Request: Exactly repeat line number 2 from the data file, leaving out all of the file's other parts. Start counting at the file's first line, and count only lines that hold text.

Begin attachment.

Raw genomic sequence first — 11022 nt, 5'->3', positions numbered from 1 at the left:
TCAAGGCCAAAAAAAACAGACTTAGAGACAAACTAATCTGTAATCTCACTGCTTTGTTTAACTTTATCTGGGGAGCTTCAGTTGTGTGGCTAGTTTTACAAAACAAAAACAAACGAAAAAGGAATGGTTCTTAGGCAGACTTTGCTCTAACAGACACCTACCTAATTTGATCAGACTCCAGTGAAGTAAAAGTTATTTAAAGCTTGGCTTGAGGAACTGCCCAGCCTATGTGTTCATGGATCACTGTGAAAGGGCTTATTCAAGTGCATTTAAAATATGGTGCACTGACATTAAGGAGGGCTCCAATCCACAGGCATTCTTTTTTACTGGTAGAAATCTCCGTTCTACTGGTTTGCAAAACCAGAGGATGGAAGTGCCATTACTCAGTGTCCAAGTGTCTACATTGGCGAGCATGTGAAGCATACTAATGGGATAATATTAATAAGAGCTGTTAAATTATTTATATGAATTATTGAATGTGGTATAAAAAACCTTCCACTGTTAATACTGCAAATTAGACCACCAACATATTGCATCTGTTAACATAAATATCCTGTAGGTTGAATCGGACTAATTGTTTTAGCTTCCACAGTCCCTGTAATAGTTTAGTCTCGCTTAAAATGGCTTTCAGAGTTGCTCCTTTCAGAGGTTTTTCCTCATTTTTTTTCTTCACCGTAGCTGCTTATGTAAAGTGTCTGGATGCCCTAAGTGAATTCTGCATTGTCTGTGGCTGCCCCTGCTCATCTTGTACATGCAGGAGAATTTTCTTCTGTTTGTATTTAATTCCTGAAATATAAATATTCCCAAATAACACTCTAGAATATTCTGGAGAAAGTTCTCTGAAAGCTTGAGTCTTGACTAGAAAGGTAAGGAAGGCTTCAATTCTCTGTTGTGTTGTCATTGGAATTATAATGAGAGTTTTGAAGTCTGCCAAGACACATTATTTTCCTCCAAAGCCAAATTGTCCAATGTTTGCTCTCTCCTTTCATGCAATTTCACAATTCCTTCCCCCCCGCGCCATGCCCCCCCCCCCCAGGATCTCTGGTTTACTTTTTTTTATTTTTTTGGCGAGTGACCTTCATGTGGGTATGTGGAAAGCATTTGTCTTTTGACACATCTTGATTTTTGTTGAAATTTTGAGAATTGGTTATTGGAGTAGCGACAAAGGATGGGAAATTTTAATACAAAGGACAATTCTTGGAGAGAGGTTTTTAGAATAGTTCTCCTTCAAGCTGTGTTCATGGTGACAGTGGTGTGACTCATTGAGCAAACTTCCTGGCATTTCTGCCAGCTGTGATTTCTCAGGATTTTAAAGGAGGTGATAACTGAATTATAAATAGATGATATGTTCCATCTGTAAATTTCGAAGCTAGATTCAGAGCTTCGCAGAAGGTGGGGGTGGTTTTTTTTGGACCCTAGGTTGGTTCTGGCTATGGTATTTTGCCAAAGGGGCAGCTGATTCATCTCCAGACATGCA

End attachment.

TCAAGGCCAAAAAAAACAGACTTAGAGACAAACTAATCTGTAATCTCACTGCTTTGTTTAACTTTATCTGGGGAGCTTCAGTTGTGTGGCTAGTTTTACAAAACAAAAACAAACGAAAAAGGAATGGTTCTTAGGCAGACTTTGCTCTAACAGACACCTACCTAATTTGATCAGACTCCAGTGAAGTAAAAGTTATTTAAAGCTTGGCTTGAGGAACTGCCCAGCCTATGTGTTCATGGATCACTGTGAAAGGGCTTATTCAAGTGCATTTAAAATATGGTGCACTGACATTAAGGAGGGCTCCAATCCACAGGCATTCTTTTTTACTGGTAGAAATCTCCGTTCTACTGGTTTGCAAAACCAGAGGATGGAAGTGCCATTACTCAGTGTCCAAGTGTCTACATTGGCGAGCATGTGAAGCATACTAATGGGATAATATTAATAAGAGCTGTTAAATTATTTATATGAATTATTGAATGTGGTATAAAAAACCTTCCACTGTTAATACTGCAAATTAGACCACCAACATATTGCATCTGTTAACATAAATATCCTGTAGGTTGAATCGGACTAATTGTTTTAGCTTCCACAGTCCCTGTAATAGTTTAGTCTCGCTTAAAATGGCTTTCAGAGTTGCTCCTTTCAGAGGTTTTTCCTCATTTTTTTTCTTCACCGTAGCTGCTTATGTAAAGTGTCTGGATGCCCTAAGTGAATTCTGCATTGTCTGTGGCTGCCCCTGCTCATCTTGTACATGCAGGAGAATTTTCTTCTGTTTGTATTTAATTCCTGAAATATAAATATTCCCAAATAACACTCTAGAATATTCTGGAGAAAGTTCTCTGAAAGCTTGAGTCTTGACTAGAAAGGTAAGGAAGGCTTCAATTCTCTGTTGTGTTGTCATTGGAATTATAATGAGAGTTTTGAAGTCTGCCAAGACACATTATTTTCCTCCAAAGCCAAATTGTCCAATGTTTGCTCTCTCCTTTCATGCAATTTCACAATTCCTTCCCCCCCGCGCCATGCCCCCCCCCCCCAGGATCTCTGGTTTACTTTTTTTTATTTTTTTGGCGAGTGACCTTCATGTGGGTATGTGGAAAGCATTTGTCTTTTGACACATCTTGATTTTTGTTGAAATTTTGAGAATTGGTTATTGGAGTAGCGACAAAGGATGGGAAATTTTAATACAAAGGACAATTCTTGGAGAGAGGTTTTTAGAATAGTTCTCCTTCAAGCTGTGTTCATGGTGACAGTGGTGTGACTCATTGAGCAAACTTCCTGGCATTTCTGCCAGCTGTGATTTCTCAGGATTTTAAAGGAGGTGATAACTGAATTATAAATAGATGATATGTTCCATCTGTAAATTTCGAAGCTAGATTCAGAGCTTCGCAGAAGGTGGGGGTGGTTTTTTTTGGACCCTAGGTTGGTTCTGGCTATGGTATTTTGCCAAAGGGGCAGCTGATTCATCTCCAGACATGCA